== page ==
The history of film is quite long, but here’s a *brief* history of the film industry and where it is now 

We all love movies, that’s no secret. What better way to kill some time than to watch a gut-busting comedy movie, a romantic comedy where you don’t know if you want to laugh or cry or a horror movie so frightening you can’t sleep for days! Movies were not always what we know them to be now; we had to go through many years of experimenting, technological changes and a lot of creativity for us to watch movies as we know them now. Here is a brief history of how film became a multibillion-dollar industry.

To get to where we are now in the film industry, we have to take a look at the very beginning when films just came to fruition. According to the Science and Media Museum, there’s no sole creator that can be credited to the invention of film. However, in 1891, American inventor Thomas Edison under his company “The Edison Company” presented the prototype of the Kinetoscope. This invention allowed people to see moving images, but it was only enough for one person to view at a time. After two years, the Kinetoscope was sold commercially and was a huge hit. In that same year, Edison had a one-minute movie that worked with his Kinetoscope: a comedy called The Boxing Cat. This very short film is thought to be the very first filmed comedy, and it displays images of two cats in a boxing ring.

It was only a year later, in 1895, when the Lumiere brothers presented a “movie” or a series of moving pictures to a paying audience. The brothers, however, didn’t use Edison’s Kinetoscope, seeing as it was for only one person, so they used their own invention called the Cinematographe: a camera, projector and film picture all in one machine.

“Silent movies” were very popular at this time, and contrary to popular belief, silent movies were actually not silent at all. They were usually accompanied by some sort of music or lecture on the side, but they were not completely silent. Films were typically short in length and were shown in large dark areas.

In the 1900s, movies would become a very popular pastime, being shown at places like amusement parks, music halls, wax museums and other main attractions for people to enjoy. 1902 was when Thomas Tally’s, one of the earliest movie houses designed for showing motion pictures, was created in Los Angeles.

It’s no shock that Los Angeles has been the pioneer for much of the film, television and entertainment industry over the years, being one of the main hotspots for entertainment. 1903 was when Los Angeles was incorporated into a municipality or a town that had corporate status. Then four years later, in 1907, the first filmmakers made their way to the city, and they liked the area for filmmaking because of the climate and the scenery it had. L.A. became a film hub, and in 1910, film companies started to move to the area that we now know as Hollywood. Frankenstein, a movie that we all know about an experiment gone wrong, was directed by J. Searle Dawley. In 1915, one of the most controversial movies in history, Birth of a Nation, was released to the public. Despite its controversy, this film was the first blockbuster movie and broke boundaries because of its technological advancements.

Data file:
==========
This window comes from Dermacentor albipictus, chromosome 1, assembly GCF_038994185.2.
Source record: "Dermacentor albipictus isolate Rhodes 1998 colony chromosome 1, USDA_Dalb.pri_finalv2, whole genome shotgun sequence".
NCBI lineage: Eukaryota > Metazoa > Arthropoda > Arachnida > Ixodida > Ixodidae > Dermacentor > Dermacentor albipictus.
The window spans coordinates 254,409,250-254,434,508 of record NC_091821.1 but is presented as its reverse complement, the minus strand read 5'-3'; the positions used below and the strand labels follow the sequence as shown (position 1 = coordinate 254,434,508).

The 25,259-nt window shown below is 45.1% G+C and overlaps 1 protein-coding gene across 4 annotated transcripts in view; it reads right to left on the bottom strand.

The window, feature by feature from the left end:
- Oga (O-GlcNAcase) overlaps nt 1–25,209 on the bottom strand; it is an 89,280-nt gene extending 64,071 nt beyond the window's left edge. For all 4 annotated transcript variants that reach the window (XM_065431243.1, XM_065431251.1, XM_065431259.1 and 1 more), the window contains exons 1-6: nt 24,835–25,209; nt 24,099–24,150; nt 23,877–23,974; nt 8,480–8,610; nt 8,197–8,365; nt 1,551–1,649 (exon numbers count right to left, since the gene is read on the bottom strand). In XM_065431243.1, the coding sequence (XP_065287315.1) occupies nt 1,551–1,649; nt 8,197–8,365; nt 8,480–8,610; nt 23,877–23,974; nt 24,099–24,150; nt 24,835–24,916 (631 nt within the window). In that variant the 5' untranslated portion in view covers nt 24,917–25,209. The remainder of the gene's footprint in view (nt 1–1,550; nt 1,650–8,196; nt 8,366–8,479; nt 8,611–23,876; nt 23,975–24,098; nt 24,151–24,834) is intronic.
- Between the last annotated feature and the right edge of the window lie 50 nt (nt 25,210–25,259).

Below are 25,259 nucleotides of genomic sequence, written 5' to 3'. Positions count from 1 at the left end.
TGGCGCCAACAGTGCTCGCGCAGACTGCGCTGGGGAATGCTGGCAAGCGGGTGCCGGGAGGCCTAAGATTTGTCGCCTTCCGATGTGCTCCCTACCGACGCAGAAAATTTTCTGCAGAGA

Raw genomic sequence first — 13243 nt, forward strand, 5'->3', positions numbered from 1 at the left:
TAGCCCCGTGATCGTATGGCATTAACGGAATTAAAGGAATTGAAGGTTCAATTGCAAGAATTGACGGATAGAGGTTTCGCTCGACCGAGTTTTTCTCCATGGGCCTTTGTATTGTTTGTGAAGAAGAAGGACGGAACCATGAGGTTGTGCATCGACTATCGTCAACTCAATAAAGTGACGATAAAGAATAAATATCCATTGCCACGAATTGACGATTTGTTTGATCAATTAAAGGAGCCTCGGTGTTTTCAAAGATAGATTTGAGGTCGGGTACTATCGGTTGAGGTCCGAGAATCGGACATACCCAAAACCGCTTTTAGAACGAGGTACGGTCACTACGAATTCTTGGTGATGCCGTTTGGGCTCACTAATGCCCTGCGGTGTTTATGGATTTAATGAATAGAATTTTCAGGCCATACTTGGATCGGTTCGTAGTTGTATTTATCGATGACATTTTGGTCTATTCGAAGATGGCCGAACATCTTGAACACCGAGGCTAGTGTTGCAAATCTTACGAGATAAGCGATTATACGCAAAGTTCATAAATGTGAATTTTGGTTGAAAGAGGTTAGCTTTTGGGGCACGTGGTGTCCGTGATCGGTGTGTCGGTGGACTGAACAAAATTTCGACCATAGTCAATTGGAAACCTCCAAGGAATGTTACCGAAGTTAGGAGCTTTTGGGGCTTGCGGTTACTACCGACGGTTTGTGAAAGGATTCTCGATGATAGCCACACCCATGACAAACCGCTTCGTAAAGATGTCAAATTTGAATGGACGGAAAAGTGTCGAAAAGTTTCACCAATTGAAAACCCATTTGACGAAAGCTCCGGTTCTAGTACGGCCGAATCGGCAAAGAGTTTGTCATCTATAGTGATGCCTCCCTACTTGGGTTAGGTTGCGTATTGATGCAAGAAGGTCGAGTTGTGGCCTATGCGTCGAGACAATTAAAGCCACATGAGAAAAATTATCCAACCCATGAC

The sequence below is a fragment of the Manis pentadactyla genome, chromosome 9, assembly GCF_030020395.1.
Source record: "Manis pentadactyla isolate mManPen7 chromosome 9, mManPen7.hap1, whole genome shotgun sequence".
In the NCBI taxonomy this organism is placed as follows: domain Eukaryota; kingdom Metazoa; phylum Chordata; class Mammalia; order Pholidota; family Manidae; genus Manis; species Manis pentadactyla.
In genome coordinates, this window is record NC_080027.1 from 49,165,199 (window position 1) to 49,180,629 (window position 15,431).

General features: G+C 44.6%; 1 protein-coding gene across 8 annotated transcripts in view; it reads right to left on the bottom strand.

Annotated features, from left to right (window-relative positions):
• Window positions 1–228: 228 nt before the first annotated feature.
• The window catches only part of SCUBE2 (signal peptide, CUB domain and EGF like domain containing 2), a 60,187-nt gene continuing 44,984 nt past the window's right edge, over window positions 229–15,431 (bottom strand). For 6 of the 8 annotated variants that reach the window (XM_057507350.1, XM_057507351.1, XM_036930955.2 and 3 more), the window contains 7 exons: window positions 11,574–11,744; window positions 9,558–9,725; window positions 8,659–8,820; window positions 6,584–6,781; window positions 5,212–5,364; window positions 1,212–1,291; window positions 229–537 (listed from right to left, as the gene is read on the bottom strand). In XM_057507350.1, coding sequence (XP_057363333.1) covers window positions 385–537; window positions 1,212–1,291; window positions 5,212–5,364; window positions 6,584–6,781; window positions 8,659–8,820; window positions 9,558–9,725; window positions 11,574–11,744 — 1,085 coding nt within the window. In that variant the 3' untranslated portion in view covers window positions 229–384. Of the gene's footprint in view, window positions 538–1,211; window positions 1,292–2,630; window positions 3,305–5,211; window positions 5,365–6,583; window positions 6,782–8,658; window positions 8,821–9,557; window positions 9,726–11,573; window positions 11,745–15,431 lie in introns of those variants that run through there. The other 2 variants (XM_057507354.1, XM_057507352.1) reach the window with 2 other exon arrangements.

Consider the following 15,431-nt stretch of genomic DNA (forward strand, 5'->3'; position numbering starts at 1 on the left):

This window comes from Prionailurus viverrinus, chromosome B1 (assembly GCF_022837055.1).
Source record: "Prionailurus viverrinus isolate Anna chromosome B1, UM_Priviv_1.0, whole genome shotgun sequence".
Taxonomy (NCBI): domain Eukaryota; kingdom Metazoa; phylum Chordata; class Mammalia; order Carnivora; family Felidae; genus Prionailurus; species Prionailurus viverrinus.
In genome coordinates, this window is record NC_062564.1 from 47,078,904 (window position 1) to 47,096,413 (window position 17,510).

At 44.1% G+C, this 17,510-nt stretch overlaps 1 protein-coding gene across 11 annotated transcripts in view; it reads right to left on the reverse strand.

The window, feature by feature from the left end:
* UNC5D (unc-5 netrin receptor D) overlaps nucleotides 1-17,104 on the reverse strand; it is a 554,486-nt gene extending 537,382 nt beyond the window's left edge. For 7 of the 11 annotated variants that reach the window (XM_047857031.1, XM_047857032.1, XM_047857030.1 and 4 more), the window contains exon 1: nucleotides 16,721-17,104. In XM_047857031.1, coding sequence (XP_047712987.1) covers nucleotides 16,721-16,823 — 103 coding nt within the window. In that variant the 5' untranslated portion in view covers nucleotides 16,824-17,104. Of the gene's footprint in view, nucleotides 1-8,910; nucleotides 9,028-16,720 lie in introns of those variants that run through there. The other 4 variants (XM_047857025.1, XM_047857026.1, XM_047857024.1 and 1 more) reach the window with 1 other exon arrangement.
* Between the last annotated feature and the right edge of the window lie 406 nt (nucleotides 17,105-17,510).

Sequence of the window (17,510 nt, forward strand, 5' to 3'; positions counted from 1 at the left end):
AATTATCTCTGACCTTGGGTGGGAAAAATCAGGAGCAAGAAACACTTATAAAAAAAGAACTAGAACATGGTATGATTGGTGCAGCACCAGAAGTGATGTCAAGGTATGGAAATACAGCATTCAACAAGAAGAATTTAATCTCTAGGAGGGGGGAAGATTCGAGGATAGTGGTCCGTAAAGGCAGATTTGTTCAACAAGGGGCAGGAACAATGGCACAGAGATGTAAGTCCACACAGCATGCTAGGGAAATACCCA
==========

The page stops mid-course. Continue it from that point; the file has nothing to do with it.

The 1930s was a huge transformation for the film industry. Musicals, gangster films, westerns, comedies, and horror movies were huge in this decade. This decade is referred to as “The Golden Age of Hollywood” by filmmakers in the industry because of the many changes the film industry was going through. Dr. Jekyll and Mr. Hyde, King Kong, Cleopatra, The Wizard of Oz, and Gone with The Wind were all popular in the 1930s. The film industry in the 1930s was also the rise of household names such as Marilyn Monroe, Shirley Temple, Joan Crawford and Gloria Swanson. The movies in the years prior and well past this decade featured very few people of color, unless they were used as caricatures and examples of racial stereotypes. It wasn’t until 1940 when Black actress Hatte McDaniel got recognized for her work and received an Oscar for her role in Gone with The Wind as Mammy, a racist depiction of black women.

The 1940s saw a lot of animated films throughout the decade, beginning with Disney classics Pinocchio and Fantasia. These weren’t the first animated Disney productions released, but they were extremely popular animated films. The film industry in the 1940s was dominated by eight movie studios: Warner Brothers, Metro-Goldwyn-Mayer, RKO Radio, Twentieth Century Fox, United Artists, Paramount, Universal and Columbia. These major film companies were producing at least one movie per week, which meant, at minimum, there were eight movies for moviegoers to view each week. Beauty and the Beast, The Grapes of Wrath and It’s a Wonderful Life were all hits in the film industry of the 1940s.

Although the 1940s was a great decade for major film companies, the 1950s proved a different fate for the beloved movie companies. MGM, Paramount, Warner Brothers and RKO saw some very tough times in this decade; therefore, they had to go through some significant changes, and some of them were able to stay afloat except for RKO. The rise of television was responsible for the decline of movies and movie companies. TV shows like I Love Lucy, Gunsmoke, The Twilight Zone and The Lone Ranger had people watching more TV than ever before. There were also strict rules on what topics could and could not be allowed, and in 1951 the Motion Pictures Production Code made abortions and narcotics “illegal” in films. Movies such as The Man Who Knew Too Much, Godzilla, and The Barefoot Contessa were all hits of the 1950s.